The good news is you don't have to wait for a ghostly escort service. The Ebenezer Effect is available to all of us, at any time. You can take this journey anytime you want through the power of your own imagination.

Write Your Own Eulogy

In The Seven Habits of Highly Effective People, the late Stephen Covey admonishes readers to: Begin with the end in mind. This is the second habit of highly effective people and it's a very good habit to get into.

It's vital to think about your destination first so you can determine the best route to take. Figure out what you want the house to look like — create a blueprint — before you start building. It makes sense.

I recommend that you "begin with the end in mind" by sitting down, grabbing a pen and paper, and writing your own eulogy.

Now, before you exclaim, "Bah, humbug!" let me explain how this will benefit you.

Writing your own eulogy will help you jumpstart and sustain positive change in your life by establishing a clear blueprint for what you want to accomplish, what kind of person you aspire to be, and how you want to be remembered. It will clarify both your purpose and your legacy.

They say nothing focuses the mind like the guillotine. Scrooge's mind got focused when he saw his name on the tombstone. You can do what Ebenezer Scrooge did that Christmas morning. He changed overnight.

You don't want to turn out like the fellow in a Graham Wilson cartoon. His epitaph on his tombstone reads: "He never got around to writing that novel."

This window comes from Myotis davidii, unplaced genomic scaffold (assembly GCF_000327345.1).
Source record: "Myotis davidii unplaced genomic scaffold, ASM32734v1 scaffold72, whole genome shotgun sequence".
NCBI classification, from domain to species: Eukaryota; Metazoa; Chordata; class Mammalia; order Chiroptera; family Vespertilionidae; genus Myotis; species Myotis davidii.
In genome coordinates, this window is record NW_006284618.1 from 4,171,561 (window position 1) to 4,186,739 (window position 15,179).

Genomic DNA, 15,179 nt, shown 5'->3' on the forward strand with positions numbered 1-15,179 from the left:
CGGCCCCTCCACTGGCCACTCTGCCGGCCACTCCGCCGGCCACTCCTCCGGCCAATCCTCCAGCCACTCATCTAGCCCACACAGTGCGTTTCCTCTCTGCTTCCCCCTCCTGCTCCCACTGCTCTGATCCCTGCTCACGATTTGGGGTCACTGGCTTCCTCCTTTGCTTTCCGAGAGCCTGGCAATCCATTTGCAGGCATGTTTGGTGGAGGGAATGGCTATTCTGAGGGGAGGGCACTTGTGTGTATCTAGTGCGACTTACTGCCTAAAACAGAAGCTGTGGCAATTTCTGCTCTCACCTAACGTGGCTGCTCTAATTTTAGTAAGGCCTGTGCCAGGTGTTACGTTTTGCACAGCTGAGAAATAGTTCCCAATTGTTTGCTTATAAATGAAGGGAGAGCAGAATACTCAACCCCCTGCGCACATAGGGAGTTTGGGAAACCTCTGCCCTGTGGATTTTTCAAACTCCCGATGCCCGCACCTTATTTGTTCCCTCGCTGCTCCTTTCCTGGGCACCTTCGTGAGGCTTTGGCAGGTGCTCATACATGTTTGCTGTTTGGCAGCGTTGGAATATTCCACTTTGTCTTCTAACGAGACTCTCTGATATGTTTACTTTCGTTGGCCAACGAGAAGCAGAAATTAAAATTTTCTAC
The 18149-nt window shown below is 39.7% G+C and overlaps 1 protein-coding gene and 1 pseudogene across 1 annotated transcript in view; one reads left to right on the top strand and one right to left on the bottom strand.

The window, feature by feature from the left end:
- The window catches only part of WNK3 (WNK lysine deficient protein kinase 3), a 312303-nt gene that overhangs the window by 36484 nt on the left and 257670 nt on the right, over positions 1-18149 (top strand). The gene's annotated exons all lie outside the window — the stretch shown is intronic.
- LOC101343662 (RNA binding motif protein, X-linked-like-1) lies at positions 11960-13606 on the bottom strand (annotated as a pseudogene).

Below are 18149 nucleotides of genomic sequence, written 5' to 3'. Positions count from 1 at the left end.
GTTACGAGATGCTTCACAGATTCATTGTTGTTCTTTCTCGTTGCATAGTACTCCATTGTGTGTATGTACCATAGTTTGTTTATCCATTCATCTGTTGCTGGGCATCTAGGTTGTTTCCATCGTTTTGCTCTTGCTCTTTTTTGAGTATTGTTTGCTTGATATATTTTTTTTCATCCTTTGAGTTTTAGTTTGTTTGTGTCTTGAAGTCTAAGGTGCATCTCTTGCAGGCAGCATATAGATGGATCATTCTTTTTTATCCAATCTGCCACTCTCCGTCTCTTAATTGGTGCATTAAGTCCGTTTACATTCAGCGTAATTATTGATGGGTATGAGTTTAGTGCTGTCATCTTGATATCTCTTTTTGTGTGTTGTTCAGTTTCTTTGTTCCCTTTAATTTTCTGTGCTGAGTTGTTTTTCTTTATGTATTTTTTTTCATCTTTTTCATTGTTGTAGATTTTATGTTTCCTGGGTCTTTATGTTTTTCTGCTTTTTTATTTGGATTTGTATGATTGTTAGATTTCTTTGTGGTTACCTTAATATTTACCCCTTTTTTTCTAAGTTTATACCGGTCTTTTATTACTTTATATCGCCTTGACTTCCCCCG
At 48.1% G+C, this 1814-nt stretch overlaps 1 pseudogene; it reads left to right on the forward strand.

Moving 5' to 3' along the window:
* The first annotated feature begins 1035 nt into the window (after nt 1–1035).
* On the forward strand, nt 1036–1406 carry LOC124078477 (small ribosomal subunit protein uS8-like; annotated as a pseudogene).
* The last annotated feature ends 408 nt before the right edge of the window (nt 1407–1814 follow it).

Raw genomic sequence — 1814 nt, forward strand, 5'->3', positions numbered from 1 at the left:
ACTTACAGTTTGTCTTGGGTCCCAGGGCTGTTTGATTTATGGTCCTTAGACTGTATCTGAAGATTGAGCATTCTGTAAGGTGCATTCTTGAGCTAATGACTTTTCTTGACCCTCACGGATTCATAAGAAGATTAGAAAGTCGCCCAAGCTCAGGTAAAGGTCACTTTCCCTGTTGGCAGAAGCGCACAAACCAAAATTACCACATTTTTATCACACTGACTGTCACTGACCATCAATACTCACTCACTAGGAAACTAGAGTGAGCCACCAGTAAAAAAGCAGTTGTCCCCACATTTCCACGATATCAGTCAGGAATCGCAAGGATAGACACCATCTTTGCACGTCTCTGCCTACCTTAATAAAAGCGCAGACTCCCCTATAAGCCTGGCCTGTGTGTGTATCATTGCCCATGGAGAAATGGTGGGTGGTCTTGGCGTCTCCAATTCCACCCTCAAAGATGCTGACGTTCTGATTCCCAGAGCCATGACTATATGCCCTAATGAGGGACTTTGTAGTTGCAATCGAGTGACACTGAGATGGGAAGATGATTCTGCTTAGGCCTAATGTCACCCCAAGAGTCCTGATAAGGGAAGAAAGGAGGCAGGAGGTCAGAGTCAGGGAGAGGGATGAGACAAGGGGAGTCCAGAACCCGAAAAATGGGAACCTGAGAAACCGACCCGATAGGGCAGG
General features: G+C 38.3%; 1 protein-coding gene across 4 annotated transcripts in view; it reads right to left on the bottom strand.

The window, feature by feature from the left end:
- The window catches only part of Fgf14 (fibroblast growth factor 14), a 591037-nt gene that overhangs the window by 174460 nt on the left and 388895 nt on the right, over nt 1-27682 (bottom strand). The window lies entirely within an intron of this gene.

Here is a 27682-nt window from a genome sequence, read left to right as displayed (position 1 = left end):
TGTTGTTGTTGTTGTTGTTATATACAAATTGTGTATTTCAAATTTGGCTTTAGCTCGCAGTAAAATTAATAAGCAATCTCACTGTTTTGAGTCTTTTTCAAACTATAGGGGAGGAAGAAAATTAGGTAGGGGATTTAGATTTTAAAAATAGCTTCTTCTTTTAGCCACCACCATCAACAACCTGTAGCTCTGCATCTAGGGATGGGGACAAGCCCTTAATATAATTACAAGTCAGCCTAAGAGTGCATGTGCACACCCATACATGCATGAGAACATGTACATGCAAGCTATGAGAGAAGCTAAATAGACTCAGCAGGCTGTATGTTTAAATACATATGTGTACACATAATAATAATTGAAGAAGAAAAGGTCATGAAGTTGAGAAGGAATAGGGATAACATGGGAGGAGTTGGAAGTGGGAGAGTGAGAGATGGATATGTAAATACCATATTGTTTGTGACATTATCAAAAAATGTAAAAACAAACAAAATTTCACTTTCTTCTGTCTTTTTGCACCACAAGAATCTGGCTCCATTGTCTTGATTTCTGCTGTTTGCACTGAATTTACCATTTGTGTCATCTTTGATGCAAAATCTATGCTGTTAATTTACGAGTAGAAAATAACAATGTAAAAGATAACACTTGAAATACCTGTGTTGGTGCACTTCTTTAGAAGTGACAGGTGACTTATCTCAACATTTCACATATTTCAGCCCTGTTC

Henry David Thoreau explained why he lived for more than two years in a simple cabin on Walden Pond: "I went to the woods because I wished to live deliberately, to front only the essential facts of life, and see if I could not learn what it had to teach, and not, when I came to die, discover that I had not lived."

Like the guillotine, this eulogy exercise focuses the mind. Your written eulogy amounts to a uniquely powerful "mission statement" for your life, designed intentionally to get and keep your attention over time.

At one point, Scrooge makes this pledge to the ghost of Christmas-Yet-to-Come: "I will honor Christmas in my heart and I will try to keep its spirit all year. I will live in the Past, the Present and the Future. I will not forget the lessons that the Spirits of all three have taught me."

Likewise, we should not forget the lessons Scrooge can teach us. Write your own eulogy and harness the power of the "Ebenezer Effect." It's a great way to clarify what's most important to you and to set your life's course in the direction you want it to take -- before it's too late.

So this holiday season, go ahead -- be a Scrooge!

Creator of “Make A Promise Day” (May 4th), Matthew Cossolotto (aka "The Podium Pro") is a former aide to House Speaker Jim Wright and Congressman Leon Panetta.  Matthew also served as a CEO-level speechwriter and communications executive at MCI Communications, Pepsi-Cola International, and GTE. Matthew is the founder and president of Study Abroad Alumni International, dedicated to "building a community of global citizens." The author of The Almanac of European Politics, HabitForce!, and All The World's A Podium, his forthcoming book with a foreword by Jack Canfield is about the power of making a promise. Matthew brings his Personal Empowerment Programs -- “PEPTalks” -- to colleges, associations, government agencies, and corporations.